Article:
Archives for March, 2007
PRESS CENTER | PRINTABLE BRACKETS The March weather in California has taken a turn for the beautiful this afternoon, but to chemistry conference fans, the natural beauty of the great outdoors is no match for the beauty of the competitions inside the Chemical Arena. The crowds donned their safety goggles and souvenir nitrile gloves and…
Neither of the Free-Ride offspring considers leprechaun trapping a sport. That doesn’t mean, however, that they won’t try to catch a leprechaun. In view of all the springtime sports excitement (here, here, here, here, and here), the sprogs take this opportunity to consider how their athletic endeavors are actually scientific explorations.
PRESS CENTER | PRINTABLE BRACKETS It’s time for a quick run down of the teams from the Chemistry Conference who made it to the tournament this Spring — some who we fully expected to see here, and a few surprises. But it’s also time for you, the fans, to make some noise in support of…
There will be a real post again within a day or so. I’ve been doing stuff in the three-dimensional world. So you don’t feel left out:
Chris at Mixing Memory points to research that suggests musical preferences provide a window to the personality. I haven’t seen the research yet but, at Chris’s prompting, I’ll throw myself into the ring as an experimental subject by listing 10 songs I like an awful lot*:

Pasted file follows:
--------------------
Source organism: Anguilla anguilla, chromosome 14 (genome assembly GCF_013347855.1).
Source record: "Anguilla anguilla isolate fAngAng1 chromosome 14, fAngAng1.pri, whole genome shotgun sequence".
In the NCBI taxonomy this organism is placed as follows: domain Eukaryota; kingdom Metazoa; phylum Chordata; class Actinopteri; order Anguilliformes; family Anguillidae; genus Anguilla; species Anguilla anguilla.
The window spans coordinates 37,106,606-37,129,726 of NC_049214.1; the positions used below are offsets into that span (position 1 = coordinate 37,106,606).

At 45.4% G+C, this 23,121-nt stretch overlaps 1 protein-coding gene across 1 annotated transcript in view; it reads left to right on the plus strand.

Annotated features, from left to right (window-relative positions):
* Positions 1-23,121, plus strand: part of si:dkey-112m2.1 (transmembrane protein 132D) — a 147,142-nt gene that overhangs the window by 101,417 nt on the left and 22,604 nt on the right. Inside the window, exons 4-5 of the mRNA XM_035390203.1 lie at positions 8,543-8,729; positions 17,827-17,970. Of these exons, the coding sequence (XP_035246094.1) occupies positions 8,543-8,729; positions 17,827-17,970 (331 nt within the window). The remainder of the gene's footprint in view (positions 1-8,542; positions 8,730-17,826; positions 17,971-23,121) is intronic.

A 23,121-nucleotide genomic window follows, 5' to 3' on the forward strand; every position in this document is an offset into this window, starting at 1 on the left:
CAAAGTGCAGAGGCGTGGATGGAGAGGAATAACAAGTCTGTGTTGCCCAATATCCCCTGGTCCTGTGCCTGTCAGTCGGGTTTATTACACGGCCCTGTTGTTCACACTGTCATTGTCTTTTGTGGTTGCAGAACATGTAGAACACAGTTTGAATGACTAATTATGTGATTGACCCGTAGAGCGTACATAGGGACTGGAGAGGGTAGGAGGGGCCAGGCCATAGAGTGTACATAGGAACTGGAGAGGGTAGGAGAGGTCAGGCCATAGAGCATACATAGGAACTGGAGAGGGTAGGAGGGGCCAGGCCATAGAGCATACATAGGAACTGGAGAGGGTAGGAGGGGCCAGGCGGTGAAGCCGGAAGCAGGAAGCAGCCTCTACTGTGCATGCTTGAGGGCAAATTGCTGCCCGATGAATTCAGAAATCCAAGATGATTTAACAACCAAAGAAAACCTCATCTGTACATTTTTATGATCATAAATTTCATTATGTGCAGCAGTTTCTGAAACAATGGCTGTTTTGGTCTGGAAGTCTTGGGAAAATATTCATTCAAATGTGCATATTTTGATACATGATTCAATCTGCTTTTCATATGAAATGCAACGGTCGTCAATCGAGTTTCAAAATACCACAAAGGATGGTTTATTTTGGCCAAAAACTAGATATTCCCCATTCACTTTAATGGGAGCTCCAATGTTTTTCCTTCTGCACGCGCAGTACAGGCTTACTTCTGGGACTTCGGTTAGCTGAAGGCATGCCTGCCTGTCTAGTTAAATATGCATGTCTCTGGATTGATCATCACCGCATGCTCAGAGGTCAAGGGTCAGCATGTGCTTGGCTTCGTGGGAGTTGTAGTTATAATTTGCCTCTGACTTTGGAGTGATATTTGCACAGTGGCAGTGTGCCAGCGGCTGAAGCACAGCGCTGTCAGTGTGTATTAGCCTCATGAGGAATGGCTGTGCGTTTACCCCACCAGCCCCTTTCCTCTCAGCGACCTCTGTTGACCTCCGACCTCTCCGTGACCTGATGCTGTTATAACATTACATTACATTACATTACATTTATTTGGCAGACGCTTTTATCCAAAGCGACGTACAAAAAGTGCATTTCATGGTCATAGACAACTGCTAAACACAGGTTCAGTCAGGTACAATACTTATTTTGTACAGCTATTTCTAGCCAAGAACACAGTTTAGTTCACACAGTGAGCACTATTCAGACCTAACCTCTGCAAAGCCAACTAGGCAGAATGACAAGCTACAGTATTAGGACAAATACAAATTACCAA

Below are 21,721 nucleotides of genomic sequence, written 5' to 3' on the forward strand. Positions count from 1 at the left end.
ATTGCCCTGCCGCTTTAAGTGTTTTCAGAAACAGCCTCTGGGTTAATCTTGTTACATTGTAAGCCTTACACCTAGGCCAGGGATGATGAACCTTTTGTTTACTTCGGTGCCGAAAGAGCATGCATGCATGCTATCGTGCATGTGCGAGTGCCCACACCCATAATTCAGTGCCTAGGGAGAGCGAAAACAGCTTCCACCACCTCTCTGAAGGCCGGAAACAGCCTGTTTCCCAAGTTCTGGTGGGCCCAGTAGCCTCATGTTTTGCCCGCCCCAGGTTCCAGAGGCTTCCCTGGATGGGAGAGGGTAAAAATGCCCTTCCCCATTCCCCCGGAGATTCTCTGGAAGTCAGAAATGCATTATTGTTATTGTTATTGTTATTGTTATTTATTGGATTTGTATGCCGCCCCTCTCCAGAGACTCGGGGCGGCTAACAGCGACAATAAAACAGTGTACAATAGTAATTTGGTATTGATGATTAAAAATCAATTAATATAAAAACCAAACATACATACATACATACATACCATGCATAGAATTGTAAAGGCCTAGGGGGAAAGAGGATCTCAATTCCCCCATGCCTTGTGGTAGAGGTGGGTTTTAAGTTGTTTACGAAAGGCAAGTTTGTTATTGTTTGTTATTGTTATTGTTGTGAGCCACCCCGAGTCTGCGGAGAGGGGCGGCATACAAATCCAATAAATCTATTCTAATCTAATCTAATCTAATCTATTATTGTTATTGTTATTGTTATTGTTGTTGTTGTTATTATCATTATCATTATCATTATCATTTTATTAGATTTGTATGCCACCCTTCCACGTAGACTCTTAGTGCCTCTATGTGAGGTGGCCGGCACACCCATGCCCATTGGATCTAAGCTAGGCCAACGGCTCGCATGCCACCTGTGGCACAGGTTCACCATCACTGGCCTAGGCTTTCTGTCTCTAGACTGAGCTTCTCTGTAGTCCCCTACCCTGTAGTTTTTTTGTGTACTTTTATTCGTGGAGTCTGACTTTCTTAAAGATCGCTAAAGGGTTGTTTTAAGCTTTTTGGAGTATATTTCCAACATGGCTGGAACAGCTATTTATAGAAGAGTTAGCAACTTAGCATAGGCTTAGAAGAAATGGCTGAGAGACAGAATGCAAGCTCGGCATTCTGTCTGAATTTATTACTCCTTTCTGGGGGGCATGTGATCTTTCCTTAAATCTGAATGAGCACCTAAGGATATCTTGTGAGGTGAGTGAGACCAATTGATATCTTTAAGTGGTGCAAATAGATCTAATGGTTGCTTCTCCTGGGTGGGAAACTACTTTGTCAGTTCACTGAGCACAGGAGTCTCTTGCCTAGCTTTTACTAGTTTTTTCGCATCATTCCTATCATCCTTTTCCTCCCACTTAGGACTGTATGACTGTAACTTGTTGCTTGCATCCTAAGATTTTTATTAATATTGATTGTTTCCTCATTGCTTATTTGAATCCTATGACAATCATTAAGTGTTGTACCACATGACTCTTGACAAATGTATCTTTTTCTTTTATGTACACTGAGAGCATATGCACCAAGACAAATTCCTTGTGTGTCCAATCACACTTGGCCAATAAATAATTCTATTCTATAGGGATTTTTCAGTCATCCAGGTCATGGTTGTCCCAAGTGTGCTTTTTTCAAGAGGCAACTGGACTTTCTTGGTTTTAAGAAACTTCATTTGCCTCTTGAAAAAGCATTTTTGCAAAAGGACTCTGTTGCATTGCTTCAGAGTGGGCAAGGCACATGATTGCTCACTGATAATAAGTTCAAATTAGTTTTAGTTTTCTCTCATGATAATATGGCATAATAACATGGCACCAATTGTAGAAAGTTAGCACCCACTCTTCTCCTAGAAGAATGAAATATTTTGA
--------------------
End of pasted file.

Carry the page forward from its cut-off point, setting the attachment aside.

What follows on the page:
As promised at the end of my post on polar and non-polar molecules, here’s a basic concepts post on intermolecular forces. Intermolecular forces are the forces between molecules, whereas intramolecular forces are those within molecules. (The bonds that hold the atoms in a molecule together are intramolecular forces.)
There’s a rumor* that, when he’s in his cups, PZ Myers sounds like an overeducated — some might say Shakespearian — pirate. Therefore, in honor of his birthday, I offer this sonnet:
What list of basic concepts would be complete without a primer on polar and non-polar molecules? You’ll recall that chemists live in a world made up of atoms and various assemblies and modifications thereof, which are, in turn, made up of protons, neutrons, and electrons. Protons (which have positive charge and some mass) and neutrons…
At least in these parts, the March kindergarten homework packet is very leprechaun-centric. This raises some obvious questions about the status of leprechauns. Are they actual entities? Are they mythical? And how’s a curious kid to decide?